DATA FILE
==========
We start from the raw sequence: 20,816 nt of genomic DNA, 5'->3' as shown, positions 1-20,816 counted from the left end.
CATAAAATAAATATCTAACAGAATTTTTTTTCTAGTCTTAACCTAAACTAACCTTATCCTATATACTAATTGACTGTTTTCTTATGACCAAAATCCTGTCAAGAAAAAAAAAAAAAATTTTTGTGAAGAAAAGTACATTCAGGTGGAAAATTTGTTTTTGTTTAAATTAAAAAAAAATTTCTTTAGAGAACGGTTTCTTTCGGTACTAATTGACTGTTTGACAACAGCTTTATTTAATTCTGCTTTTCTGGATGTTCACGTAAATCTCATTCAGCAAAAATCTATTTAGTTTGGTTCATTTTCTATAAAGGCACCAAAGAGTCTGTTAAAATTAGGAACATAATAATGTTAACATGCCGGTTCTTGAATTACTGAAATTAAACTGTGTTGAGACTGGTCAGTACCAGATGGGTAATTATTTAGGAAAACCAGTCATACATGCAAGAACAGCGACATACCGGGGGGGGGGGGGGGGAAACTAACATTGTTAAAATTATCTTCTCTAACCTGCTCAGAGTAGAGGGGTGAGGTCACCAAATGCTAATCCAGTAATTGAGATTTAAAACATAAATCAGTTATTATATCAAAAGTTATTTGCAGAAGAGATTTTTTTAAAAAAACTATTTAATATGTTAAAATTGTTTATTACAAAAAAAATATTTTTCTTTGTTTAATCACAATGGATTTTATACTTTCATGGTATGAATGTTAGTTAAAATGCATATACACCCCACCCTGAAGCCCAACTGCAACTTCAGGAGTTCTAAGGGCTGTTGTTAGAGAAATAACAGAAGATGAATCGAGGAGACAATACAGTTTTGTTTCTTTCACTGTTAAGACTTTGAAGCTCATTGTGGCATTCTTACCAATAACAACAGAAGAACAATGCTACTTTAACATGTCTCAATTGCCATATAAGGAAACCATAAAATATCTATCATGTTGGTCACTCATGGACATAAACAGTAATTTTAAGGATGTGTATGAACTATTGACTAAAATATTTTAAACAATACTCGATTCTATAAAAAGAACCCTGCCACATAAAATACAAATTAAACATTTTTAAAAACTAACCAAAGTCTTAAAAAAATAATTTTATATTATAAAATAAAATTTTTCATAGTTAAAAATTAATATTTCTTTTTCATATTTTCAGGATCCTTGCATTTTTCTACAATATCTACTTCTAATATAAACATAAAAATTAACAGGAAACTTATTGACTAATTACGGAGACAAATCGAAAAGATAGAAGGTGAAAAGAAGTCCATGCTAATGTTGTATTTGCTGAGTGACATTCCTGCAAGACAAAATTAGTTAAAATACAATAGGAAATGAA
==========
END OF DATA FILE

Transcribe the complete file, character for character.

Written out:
We start from the raw sequence: 20,816 nt of genomic DNA, 5'->3' as shown, positions 1-20,816 counted from the left end.
CATAAAATAAATATCTAACAGAATTTTTTTTCTAGTCTTAACCTAAACTAACCTTATCCTATATACTAATTGACTGTTTTCTTATGACCAAAATCCTGTCAAGAAAAAAAAAAAAAATTTTTGTGAAGAAAAGTACATTCAGGTGGAAAATTTGTTTTTGTTTAAATTAAAAAAAAATTTCTTTAGAGAACGGTTTCTTTCGGTACTAATTGACTGTTTGACAACAGCTTTATTTAATTCTGCTTTTCTGGATGTTCACGTAAATCTCATTCAGCAAAAATCTATTTAGTTTGGTTCATTTTCTATAAAGGCACCAAAGAGTCTGTTAAAATTAGGAACATAATAATGTTAACATGCCGGTTCTTGAATTACTGAAATTAAACTGTGTTGAGACTGGTCAGTACCAGATGGGTAATTATTTAGGAAAACCAGTCATACATGCAAGAACAGCGACATACCGGGGGGGGGGGGGGGGAAACTAACATTGTTAAAATTATCTTCTCTAACCTGCTCAGAGTAGAGGGGTGAGGTCACCAAATGCTAATCCAGTAATTGAGATTTAAAACATAAATCAGTTATTATATCAAAAGTTATTTGCAGAAGAGATTTTTTTAAAAAAACTATTTAATATGTTAAAATTGTTTATTACAAAAAAAATATTTTTCTTTGTTTAATCACAATGGATTTTATACTTTCATGGTATGAATGTTAGTTAAAATGCATATACACCCCACCCTGAAGCCCAACTGCAACTTCAGGAGTTCTAAGGGCTGTTGTTAGAGAAATAACAGAAGATGAATCGAGGAGACAATACAGTTTTGTTTCTTTCACTGTTAAGACTTTGAAGCTCATTGTGGCATTCTTACCAATAACAACAGAAGAACAATGCTACTTTAACATGTCTCAATTGCCATATAAGGAAACCATAAAATATCTATCATGTTGGTCACTCATGGACATAAACAGTAATTTTAAGGATGTGTATGAACTATTGACTAAAATATTTTAAACAATACTCGATTCTATAAAAAGAACCCTGCCACATAAAATACAAATTAAACATTTTTAAAAACTAACCAAAGTCTTAAAAAAATAATTTTATATTATAAAATAAAATTTTTCATAGTTAAAAATTAATATTTCTTTTTCATATTTTCAGGATCCTTGCATTTTTCTACAATATCTACTTCTAATATAAACATAAAAATTAACAGGAAACTTATTGACTAATTACGGAGACAAATCGAAAAGATAGAAGGTGAAAAGAAGTCCATGCTAATGTTGTATTTGCTGAGTGACATTCCTGCAAGACAAAATTAGTTAAAATACAATAGGAAATGAA